Magnus II, Duke of Mecklenburg
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|Magnus II of Mecklenburg|
Magnus II, Duke of Mecklenburg
|Spouse||Sophie of Pomerania-Stettin|
|Father||Henry IV, Duke of Mecklenburg|
|Mother||Dorothea of Hohenzollern|
|Died||20 November 1503
Magnus II, Duke of Mecklenburg-Schwerin and Güstrow (1441 – 20 November 1503) was duke of Mecklenburg-Schwerin from 1477 until his death.
He was the son of Henry IV, Duke of Mecklenburg-Schwerin, and Dorothea of Brandenburg, daughter of Elector Frederick I of Brandenburg. Duke Henry IV had re-united the Mecklenburg lands under his rule through his inheritance of the former Lordships of Werle and Stargard in 1436 and 1471, respectively. Near the end of his life, Henry IV devoted more and more time to hedonistic luxury, while Magnus and his brothers Albert and John took over the most active share in the business of government. John died in 1474 leaving a grieving widow, Sophie of Pomerania-Stettin, daughter of Duke Eric II of Pomerania, whom Magnus married himself in 1478.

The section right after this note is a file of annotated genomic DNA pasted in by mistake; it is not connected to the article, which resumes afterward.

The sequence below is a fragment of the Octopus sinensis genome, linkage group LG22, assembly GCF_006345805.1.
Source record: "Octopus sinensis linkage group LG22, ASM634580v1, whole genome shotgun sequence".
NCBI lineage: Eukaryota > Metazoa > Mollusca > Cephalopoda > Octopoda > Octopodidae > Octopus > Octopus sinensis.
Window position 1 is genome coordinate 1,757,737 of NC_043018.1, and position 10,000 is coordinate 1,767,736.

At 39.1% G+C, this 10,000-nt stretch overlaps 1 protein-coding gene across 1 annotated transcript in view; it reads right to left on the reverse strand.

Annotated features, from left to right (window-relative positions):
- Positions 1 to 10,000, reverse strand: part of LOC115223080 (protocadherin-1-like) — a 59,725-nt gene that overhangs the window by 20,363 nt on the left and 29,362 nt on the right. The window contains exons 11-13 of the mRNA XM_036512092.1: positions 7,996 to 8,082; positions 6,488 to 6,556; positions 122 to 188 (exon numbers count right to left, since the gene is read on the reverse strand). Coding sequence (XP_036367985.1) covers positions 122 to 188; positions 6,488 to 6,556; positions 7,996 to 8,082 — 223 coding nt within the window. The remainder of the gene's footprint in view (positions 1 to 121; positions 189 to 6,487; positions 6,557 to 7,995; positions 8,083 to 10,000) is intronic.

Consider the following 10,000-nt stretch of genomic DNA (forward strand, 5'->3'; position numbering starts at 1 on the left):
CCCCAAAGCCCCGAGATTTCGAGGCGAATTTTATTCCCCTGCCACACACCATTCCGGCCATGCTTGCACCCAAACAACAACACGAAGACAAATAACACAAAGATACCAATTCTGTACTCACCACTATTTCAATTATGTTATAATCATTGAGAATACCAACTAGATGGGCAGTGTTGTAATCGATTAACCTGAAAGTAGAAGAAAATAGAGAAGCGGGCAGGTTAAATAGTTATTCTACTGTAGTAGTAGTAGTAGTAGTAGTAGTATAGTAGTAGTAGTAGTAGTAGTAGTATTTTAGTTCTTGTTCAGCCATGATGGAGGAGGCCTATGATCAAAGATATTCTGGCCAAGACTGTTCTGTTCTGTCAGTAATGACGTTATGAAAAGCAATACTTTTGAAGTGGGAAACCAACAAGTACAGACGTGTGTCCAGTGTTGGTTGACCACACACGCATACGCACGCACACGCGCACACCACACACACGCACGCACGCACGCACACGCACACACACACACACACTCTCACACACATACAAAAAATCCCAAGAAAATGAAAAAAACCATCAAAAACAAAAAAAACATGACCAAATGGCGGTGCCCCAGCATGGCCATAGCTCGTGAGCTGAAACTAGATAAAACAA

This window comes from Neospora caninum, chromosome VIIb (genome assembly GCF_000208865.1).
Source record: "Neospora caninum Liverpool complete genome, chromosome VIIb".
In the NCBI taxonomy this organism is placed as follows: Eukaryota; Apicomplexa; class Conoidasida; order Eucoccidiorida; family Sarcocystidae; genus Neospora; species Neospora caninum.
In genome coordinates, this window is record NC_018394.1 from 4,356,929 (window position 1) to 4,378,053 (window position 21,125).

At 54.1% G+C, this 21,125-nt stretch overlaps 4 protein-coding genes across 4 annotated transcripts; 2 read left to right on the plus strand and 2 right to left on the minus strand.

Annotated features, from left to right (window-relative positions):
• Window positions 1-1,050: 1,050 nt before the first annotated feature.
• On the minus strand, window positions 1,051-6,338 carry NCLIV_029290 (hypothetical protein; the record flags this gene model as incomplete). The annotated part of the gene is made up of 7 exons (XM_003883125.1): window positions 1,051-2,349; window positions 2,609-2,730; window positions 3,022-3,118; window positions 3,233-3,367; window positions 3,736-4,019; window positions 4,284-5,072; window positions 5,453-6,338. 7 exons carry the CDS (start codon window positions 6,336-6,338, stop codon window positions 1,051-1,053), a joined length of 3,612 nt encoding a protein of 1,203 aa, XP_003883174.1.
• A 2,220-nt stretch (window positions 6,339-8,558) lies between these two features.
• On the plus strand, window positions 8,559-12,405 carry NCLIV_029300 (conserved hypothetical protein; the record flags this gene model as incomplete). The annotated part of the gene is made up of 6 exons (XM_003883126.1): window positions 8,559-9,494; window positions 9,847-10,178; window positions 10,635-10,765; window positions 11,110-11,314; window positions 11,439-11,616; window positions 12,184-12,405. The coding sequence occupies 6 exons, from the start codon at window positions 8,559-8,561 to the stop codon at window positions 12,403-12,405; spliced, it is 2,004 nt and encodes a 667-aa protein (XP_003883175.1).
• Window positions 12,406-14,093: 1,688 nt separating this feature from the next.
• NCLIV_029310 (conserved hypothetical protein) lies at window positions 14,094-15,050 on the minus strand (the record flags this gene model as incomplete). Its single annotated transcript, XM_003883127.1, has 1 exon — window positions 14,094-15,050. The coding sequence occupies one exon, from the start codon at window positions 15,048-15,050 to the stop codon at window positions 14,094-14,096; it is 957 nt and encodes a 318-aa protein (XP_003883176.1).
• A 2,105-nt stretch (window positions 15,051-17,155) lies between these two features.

After Henry died in 1477, Magnus ruled the Duchy jointly with Albert. After Albert died in 1483, Magnus ruled alone, as his younger brother Balthasar did not care at all about governing. Magnus reigned until his death in 1503, when he was succeeded by his sons Henry V, Eric II and Albert VII, who at first ruled jointly until they split their lands into the duchies of Mecklenburg-Schwerin and Mecklenburg-Güstrow in 1520.
The duchy's debt increased excessively due to the lavish court life of Henry IV. Magnus sought to reduce that debt. He curtailed his own royal household in every way, and pawned goods and regalia. He tried to restore the shattered finances through the introduction of extraordinary Beden (from Lower Saxon Beden: goods to be delivered to the manor by the serfs). This caused tensions with the Hanseatic cities of Rostock and Wismar that were trying to achieve a more independent position.